Oct 25, 2017
WOFCF Bible Explosion
Blinders of the Heart (Guarding Your Heart Series - John 12:20-43)
So far, we have covered great topics in Guarding Your Heart Series such as Battle of the Heart, Reigning with a New Heart, Following the Heart of God and tonight concluding with, Blinders of the Heart.
Point #1 Declaration of two worlds
To experience the fullness of faith promised in the Scriptures, we must recognize the reality of two very different worlds. The listed biblical passage, along with numerous others, declares that our lives are affected by two worlds. We possess a plural existence. Notice the "other world' concepts mentioned in John 12: glorifying the Son of Man, losing life to find life, a voice form heaven, healthy eyes and ears that are blind and deaf to spiritual things, and understanding hearts. We know how to comprehend things with our mind, but how do you understand with your heart? When Jesus was asked why he taught with parables, he said parables communicate spiritual truth that cannot be understood by those with a hardened heart. Those consumed with the things of this world will never see the truth of Christ's Kingdom.
A recent Time magazine article attempted to explain the popularity of fantasy or mythic films like the Wizard of Oz, Star Wars, Harry Potter, and the Lord of the Rings. Some suggested that stressed out Americans look for a brief escape from reality, but the primary reason suggested by the author was closer to the truth. These stories appeal to a deeper level of the heart reminding us that there is something greater going on here than we realize. Dorothy awakens after the tornado and discovers that she is not in Kansas anymore. Luke Skywalker discovers "the force' affects everything in the universe. Frodo is introduced to a cosmic battle of good versus evil when he finds the ring or the "ring finds him." John 12 declares that almighty God controls the universe to bring glory to His name. Some see and hear this truth while others dismiss the voice of God as nothing more than thunder from a storm (John 12:29).
Point #2 Rejection of truth
The intensity of John 12 increases significantly as the story moves from declaration of two worlds to rejection of the truth. The Bible identifies that Satan conceals the truth from unbelievers. "The god of this age has blinded the minds of the unbelievers so they cannot see the light of the gospel of the glory of Christ" (2 Cor 4:4). Satan is a powerful enemy, but the Scripture also clearly states that individuals choose to follow or reject Christ. Jesus exhorts us to "Walk while you have the light, so that the darkness will not overtake you ... believe in the light, so that you may become sons of light" (John 12:35-36). Verse thirty-seven emphasizes personal accountability for rejecting the truth by informing us that Jesus performed many miracles, but they refused to believe in him. Satan conceals, individuals choose, but the most dramatic revelation of in John 12 is that God closes the door of opportunity.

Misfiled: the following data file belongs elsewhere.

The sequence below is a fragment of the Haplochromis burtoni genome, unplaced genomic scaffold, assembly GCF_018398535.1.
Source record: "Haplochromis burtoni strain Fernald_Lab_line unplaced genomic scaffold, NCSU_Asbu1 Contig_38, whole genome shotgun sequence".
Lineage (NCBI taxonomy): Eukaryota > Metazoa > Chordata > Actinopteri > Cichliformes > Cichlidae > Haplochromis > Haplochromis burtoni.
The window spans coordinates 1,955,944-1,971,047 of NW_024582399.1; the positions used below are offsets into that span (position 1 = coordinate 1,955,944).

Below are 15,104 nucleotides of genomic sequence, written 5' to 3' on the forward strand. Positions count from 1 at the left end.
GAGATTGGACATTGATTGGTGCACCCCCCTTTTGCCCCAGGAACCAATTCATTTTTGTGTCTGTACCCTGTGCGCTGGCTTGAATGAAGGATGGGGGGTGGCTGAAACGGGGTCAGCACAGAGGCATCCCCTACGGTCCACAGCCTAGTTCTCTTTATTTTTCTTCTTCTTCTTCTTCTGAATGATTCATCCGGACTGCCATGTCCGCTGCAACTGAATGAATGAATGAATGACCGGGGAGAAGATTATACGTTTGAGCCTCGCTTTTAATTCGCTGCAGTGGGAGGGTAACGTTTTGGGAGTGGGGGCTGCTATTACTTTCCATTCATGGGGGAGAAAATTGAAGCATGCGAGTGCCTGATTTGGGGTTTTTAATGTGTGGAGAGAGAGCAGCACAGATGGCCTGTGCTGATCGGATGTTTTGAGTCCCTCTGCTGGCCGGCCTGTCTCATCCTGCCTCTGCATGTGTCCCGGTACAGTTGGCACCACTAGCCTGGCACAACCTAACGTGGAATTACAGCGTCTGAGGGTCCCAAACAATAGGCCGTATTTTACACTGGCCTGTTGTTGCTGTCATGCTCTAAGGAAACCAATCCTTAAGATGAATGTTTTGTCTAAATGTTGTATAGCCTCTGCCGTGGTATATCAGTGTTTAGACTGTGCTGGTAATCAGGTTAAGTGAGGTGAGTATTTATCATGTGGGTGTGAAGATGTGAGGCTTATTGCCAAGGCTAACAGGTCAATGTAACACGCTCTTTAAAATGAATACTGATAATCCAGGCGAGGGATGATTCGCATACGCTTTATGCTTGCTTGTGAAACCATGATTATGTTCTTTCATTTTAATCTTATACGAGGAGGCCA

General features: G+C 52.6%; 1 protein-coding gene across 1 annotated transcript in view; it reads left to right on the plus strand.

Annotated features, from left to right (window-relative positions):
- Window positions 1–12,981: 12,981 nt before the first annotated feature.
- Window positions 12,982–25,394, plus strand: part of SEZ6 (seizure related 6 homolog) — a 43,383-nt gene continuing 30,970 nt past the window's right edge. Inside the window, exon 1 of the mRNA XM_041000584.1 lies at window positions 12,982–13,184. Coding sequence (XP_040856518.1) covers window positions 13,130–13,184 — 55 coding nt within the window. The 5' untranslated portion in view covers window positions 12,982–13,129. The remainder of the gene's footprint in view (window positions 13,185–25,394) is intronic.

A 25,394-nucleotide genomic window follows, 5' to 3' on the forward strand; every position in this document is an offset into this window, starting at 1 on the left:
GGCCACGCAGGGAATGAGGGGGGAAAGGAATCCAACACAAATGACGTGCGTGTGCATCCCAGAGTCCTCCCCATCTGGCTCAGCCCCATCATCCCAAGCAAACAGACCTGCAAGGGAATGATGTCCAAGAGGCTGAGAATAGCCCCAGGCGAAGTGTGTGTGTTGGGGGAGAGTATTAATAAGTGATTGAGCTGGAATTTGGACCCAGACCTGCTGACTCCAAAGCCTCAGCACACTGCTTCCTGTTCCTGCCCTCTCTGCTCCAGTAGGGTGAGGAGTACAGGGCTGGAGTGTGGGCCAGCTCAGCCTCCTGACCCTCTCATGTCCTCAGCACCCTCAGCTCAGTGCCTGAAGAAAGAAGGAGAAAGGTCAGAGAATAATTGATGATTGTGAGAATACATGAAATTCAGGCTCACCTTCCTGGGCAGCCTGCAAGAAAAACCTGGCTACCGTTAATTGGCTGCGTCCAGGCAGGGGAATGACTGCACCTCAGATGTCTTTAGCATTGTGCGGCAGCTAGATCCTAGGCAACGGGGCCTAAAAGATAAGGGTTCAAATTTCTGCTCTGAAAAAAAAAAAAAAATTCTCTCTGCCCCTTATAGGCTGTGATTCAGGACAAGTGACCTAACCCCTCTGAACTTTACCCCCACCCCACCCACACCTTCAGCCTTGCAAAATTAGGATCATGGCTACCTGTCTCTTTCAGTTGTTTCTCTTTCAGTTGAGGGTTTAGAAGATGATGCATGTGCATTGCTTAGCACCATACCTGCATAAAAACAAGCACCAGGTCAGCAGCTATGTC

Verses 39-42 reveal another side of the God's divine character. God is loving and compassionate, but He is also holy and just. Jesus had already taught with the miraculous feeding of the 5,000 that no one could come to the Father unless the Spirit drew him to God (John 6:44). Now, the apostle John reaches back to the prophet Isaiah to explain the the danger of rejecting God's invitation. After hearing a voice from heaven and seeing miraculous signs, God close the opportunity to receive Christ by blinding eyes and hardening hearts. This divine act of judgment prevents the rebellious soul from being converted and experiencing the healing power of God (John 12:39-41).
Point #3 Description of traps
Knowing the reality of the spiritual Kingdom and the possibility of missing what God invites us to receive, we must now consider the traps that prevent us from receiving the truth. The first trap illustrated in the text of John 12 is a lack of instruction. The Greeks mentioned in verse 20 were seekers of the truth, and Andrew takes them to see Jesus. Often our blindness is the result of our lack of training or instruction. We must continue to grow in faith to experience the fullness promised in following Christ. A second trap is the lure of the world. Jesus consistently taught that this world could seduce you to the extent that you miss the greater world of His Kingdom. He says in verse 25, "the one who loves his life must lose it, and the one who hates his life in this world will keep it for eternal life." In the parable of the sower, Jesus warned of the "thorns of the world" consisting of worries of the age and the pleasure of wealth that choke out the word of God.
The third trap which is the loss of identity is the saddest and the most severe. John makes a powerful and emotional statement in verse 42. Many believed but did not confess Christ as Lord because, "they loved the praise of men more than praise of God" (12:42). Why? Because they had lost their identity. We are created by God and for God. When we look to other people or things to validate our lives, we lose our identity. Much of our frustration in life and in our faith is due to seeking fulfillment from some outside source instead of abiding in Christ who abides in us. How much peace is lost or joy forfeited because we are more concerned about the opinions of sinful man in instead of the promises of a loving savior?